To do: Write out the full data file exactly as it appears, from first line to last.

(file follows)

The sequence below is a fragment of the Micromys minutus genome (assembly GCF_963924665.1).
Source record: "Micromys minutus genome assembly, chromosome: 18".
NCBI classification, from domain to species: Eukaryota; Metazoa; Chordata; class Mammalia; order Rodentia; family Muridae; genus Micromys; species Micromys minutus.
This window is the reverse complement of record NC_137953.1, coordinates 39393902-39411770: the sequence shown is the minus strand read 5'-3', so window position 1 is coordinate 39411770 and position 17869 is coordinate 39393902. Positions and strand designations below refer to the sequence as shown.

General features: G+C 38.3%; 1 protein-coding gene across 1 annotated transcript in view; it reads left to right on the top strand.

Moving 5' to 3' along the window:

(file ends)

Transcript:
The sequence below is a fragment of the Micromys minutus genome (assembly GCF_963924665.1).
Source record: "Micromys minutus genome assembly, chromosome: 18".
NCBI classification, from domain to species: Eukaryota; Metazoa; Chordata; class Mammalia; order Rodentia; family Muridae; genus Micromys; species Micromys minutus.
This window is the reverse complement of record NC_137953.1, coordinates 39393902-39411770: the sequence shown is the minus strand read 5'-3', so window position 1 is coordinate 39411770 and position 17869 is coordinate 39393902. Positions and strand designations below refer to the sequence as shown.

General features: G+C 38.3%; 1 protein-coding gene across 1 annotated transcript in view; it reads left to right on the top strand.

Moving 5' to 3' along the window: